NFL commissioner Roger Goodell sent out another strong message Thursday that he won't tolerate bad off-the-field behavior when he suspended Cleveland Browns receiver Donte Stallworth for the entire season without pay.
Stallworth was suspended for violating both the league's substance-abuse policy and the personal-conduct policy after pleading guilty to DUI manslaughter resulting from his killing a man while driving under the inlfuence on March 14.
Stallworth met with the commissioner twice, once this week, and had hoped to get off with a lesser suspension. But Goodell is quickly becoming like the judge nobody wants to see in court.
He throws the book at these guys.
Come to think of it, his penalty is worse than what Stallworth got in real court, which was 30 days in jail, for which he served less than a week.
In a release sent out by the league, Goodell was quoted as saying,"As you recognized both at and following the hearing, guilt or innocence as a matter of criminal law is not the same as a violation of NFL policies. Here, longstanding league policies make clear that discipline is warranted “if a player is convicted of or admits to a violation of the law…relating to the use of alcohol.” The degree of discipline may take into account “aggravating circumstances, including but not limited to felonious conduct or felonious injury or death of third parties…” All of those factors are present here. There is no question that your actions had tragic consequences to an innocent man and his family, and that you have violated both the Substances of Abuse and Personal Conduct Policies. In that respect, you are clearly guilty of conduct detrimental to the integrity of and public confidence in the NFL.”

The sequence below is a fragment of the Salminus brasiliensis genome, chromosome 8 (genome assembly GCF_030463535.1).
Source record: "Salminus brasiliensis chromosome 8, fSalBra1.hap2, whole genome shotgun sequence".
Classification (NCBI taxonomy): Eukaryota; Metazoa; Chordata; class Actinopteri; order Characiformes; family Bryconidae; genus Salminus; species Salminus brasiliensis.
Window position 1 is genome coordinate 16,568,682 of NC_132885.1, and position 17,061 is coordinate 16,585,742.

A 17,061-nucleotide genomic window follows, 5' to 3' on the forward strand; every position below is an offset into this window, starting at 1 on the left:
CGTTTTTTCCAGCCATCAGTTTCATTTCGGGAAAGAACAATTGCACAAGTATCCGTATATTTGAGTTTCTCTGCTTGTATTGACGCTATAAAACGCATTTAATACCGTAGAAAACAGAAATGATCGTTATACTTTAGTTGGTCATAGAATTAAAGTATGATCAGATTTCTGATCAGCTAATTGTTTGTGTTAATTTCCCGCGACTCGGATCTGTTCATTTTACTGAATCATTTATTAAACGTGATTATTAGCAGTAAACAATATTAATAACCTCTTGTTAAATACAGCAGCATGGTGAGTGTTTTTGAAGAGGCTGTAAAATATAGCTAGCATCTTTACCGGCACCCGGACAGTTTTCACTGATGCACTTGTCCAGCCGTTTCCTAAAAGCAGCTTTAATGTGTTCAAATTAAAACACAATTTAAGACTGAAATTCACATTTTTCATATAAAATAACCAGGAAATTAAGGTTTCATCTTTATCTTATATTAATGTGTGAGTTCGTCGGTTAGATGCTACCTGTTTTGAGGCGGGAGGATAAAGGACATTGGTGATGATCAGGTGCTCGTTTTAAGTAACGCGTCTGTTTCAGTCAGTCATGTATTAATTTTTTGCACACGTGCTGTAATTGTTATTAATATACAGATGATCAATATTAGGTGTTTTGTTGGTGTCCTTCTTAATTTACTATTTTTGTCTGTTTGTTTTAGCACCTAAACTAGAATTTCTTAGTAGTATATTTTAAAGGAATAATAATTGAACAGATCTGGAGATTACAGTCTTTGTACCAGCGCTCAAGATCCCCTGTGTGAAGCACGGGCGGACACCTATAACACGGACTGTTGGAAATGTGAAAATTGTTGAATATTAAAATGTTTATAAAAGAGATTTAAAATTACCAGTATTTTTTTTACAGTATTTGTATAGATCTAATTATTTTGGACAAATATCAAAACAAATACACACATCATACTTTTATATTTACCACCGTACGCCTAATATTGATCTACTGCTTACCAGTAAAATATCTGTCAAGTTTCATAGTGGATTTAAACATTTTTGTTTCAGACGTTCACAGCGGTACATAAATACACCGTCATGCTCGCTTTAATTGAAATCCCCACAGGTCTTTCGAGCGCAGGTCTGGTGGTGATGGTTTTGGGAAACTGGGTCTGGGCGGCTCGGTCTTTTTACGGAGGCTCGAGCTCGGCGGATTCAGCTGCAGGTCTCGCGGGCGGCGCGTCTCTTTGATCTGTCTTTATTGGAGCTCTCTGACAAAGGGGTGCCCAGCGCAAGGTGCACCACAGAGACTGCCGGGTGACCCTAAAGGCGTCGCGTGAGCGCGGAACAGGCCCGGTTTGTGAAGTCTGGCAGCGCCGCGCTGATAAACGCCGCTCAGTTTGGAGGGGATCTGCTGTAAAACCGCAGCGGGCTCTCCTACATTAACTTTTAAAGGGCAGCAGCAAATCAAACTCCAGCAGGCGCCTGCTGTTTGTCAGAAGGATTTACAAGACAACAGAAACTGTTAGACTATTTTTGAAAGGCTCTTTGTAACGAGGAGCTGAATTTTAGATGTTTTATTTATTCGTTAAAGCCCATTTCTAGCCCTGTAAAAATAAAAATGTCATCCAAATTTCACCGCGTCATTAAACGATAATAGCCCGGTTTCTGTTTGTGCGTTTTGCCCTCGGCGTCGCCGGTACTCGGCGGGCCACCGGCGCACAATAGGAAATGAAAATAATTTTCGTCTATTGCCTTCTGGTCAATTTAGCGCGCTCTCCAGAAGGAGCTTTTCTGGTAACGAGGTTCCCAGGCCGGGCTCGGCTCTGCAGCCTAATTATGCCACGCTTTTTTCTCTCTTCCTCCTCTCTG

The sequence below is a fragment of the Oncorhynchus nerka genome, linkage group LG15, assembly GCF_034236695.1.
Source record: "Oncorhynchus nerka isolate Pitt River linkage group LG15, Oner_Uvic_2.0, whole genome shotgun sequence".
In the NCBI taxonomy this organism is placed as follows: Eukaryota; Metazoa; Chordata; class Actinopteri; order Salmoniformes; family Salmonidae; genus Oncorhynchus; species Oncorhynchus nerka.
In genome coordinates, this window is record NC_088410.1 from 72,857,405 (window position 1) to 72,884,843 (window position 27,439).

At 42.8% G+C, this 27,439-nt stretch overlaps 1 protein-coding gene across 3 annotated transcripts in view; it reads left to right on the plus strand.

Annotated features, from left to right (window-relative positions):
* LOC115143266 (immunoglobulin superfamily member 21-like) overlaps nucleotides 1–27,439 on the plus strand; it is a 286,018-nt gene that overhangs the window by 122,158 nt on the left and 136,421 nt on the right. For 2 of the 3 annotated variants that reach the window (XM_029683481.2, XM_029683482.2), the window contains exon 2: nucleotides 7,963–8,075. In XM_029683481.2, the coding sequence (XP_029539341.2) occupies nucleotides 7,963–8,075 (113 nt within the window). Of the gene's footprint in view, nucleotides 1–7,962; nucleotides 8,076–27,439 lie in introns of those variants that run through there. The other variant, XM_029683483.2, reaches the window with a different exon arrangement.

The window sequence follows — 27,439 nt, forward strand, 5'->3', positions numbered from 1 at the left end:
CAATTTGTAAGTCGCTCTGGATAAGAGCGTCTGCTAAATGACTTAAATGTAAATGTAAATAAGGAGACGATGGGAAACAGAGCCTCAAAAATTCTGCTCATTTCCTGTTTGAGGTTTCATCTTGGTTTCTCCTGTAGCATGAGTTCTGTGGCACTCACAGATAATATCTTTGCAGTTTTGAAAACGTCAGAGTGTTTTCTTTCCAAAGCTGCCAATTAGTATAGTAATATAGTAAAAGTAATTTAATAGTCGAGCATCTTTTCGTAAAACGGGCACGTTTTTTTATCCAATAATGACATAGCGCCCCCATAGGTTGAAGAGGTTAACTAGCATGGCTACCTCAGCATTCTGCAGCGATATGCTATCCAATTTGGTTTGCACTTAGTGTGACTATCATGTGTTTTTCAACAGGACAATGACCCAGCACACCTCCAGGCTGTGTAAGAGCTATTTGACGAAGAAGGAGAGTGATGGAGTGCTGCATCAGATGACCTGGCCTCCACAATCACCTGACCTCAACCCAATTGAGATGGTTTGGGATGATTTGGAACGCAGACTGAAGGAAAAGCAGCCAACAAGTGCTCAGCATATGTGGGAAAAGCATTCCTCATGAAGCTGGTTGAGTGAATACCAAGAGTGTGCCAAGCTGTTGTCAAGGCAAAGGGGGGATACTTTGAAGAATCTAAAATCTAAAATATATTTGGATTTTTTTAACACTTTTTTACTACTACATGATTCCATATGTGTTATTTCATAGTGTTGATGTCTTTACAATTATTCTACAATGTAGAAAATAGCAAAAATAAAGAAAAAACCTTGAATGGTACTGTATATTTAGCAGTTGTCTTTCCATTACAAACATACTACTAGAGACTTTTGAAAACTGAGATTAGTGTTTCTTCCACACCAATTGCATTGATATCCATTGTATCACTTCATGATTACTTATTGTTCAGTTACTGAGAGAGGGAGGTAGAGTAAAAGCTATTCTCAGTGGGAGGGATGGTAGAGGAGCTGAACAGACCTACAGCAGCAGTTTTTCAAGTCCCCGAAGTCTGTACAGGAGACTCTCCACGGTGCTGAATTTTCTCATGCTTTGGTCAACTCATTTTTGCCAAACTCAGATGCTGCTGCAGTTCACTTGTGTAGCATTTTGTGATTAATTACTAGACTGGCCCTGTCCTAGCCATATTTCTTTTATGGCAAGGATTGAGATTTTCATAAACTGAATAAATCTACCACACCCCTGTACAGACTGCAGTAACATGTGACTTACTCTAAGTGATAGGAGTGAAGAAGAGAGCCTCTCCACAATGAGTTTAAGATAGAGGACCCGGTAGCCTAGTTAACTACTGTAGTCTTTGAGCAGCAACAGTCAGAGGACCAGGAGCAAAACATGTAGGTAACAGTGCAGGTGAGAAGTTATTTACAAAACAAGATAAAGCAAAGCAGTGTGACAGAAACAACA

Goodell really had no choice but to go strong with discipline, even though Stallworth has truly been remorseful.
When St. Louis Rams defensive end Leonard Little killed a woman in a drunk-driving accident in 1998, he was suspended by then-commissioner Paul Tagliabue for eight games.
It's clear that Goodell is much tougher than his predecessor when it comes to handing out suspensions, which is message all NFL players need to understand.